Friday, October 12, 2007

More "Reasoning Together"

I've received a number of emails off line about yesterday's post on "Come Let Us Reason Together" and I've now had the time to read the paper carefully several times.

First, here's the link directly to the paper: Apparently, some of you couldn't get to what I posted yesterday.

And I do encourage you to read the paper -- slowly and carefully. The authors say that they are "writing primarily for progressives who too often have an impoverished understanding of Evangelicals." If that's you, this presents a good history, up-to-date polling data on attitudes and voting by Evangelicals, and I think some encouraging data about how half of evangelicals are progressive or moderate on social issues (I think the one fifth, one third, one half formula is very helpful.) I also think that the section on "shared principles for the role of religion in the public square" is very useful, especially for those of us who work with people whose religiophobia protests public engagement by religious leaders.

Second, I misspoke in yesterday's email about the role of some organizations -- I now know for sure that colleagues at Americans United and HRC were asked for review and comments, and the Union of Reform Judaism's President was included in a list of supporting statements. Nevertheless, (and please Third Wave correct me if I'm wrong), pro-choice religious organizations were not interviewed, quoted, read, or consulted for the section of the report on these issues.

Indeed, had this report been titled and promoted differently, I might have easily recommended it to you as what one supporter identifies it is: "a response to progressives about evangelicals." Had the report been labeled as an effort to find common ground for "those who consider themselves progressive and evangelical" with those who are conservative evangelicals (which indeed is what it seems to be), I would have hailed it as a vital first step. Both one of the authors and a staff person from Faith in Public Life have written on a faithbloggers list serv, partially in response to my post, that this is only a first step and that they know that they didn't present the history, polling data, or wide range of views of progressive religious people on these issues.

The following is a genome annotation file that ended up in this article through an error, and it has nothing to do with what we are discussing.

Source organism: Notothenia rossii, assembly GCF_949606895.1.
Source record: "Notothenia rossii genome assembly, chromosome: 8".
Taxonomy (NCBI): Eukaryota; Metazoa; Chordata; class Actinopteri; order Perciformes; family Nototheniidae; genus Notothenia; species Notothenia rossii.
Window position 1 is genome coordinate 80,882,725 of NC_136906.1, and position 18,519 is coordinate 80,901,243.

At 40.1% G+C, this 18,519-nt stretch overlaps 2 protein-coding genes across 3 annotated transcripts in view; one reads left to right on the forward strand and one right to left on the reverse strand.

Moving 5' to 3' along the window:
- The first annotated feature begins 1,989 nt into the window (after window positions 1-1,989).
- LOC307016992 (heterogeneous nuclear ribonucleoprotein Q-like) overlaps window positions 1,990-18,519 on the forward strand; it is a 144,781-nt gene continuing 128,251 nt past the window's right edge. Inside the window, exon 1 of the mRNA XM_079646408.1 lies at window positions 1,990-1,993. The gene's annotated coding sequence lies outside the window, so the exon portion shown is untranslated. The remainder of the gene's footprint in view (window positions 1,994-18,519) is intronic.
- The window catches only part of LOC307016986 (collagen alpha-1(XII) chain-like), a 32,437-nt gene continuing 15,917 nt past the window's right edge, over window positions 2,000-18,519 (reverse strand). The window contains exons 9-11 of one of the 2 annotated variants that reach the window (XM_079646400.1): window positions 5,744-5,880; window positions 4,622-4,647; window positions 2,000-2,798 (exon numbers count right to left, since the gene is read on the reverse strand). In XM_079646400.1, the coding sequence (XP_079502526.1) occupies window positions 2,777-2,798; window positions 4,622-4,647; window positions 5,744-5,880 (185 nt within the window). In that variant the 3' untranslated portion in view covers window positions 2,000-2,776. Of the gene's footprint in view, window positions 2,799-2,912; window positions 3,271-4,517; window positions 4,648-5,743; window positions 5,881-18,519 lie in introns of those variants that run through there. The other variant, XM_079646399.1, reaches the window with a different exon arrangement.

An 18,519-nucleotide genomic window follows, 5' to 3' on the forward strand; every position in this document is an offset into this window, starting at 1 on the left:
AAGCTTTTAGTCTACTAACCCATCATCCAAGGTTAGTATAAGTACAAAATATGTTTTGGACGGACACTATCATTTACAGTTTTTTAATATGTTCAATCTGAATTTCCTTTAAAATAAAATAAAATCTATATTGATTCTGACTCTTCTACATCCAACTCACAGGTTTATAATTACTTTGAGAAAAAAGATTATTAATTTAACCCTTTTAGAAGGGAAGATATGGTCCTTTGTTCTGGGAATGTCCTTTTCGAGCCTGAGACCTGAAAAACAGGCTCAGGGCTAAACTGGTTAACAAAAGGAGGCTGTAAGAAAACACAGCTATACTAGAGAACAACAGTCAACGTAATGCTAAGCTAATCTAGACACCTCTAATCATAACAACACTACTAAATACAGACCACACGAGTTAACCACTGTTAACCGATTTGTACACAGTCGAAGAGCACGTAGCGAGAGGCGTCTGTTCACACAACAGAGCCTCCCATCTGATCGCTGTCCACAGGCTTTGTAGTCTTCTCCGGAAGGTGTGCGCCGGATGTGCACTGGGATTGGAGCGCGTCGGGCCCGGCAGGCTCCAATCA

But, then why promote it, as the subtitle and the press releases suggest as "A Fresh Look at Shared Cultural Values Between Progressives and Evangelicals" while acknowledging that you are aiming it at a particular audience. Does Third Way have a report planned to help evangelicals understand US? Because surely the history of the progressive movement for social reform, the attitudes of progressive and mainstream religious people, and the movements for sexual and social justice would be equally enlightening to the evangelical movement.

But, let me take their conclusion at face value: they say that this report offers "first steps across that [the cultural divide] bridge." It is indeed important to seek common ground, and I believe that there is vast mainstream support for the vast majority of sexual justice issues. Just for starters, Americans of all types of backgrounds support sexuality education, HIV prevention, the availability of contraception, safeguards for children on the Internet, the need to strengthen families, stem cell research and the civil rights (including employment rights) of gays and lesbians in large majorities. At the Religious Institute, we've participated in some very exciting common ground efforts on reproductive rights (and I'll be sending that report on to the folks at Third Wave) and our Open Letters provide solid theological support for sexual justice.

We believe that there is common ground and a need for respectful dialog and engagement. We don't believe that we are part of a "cultural war" but rather responding to people's deep need and hunger for sexual healing and justice. Third Wave, we look forward to talking with you about your planned next steps and how to bring religious professionals who are progressive on sexual justice issues into your conversations -- and next reports.

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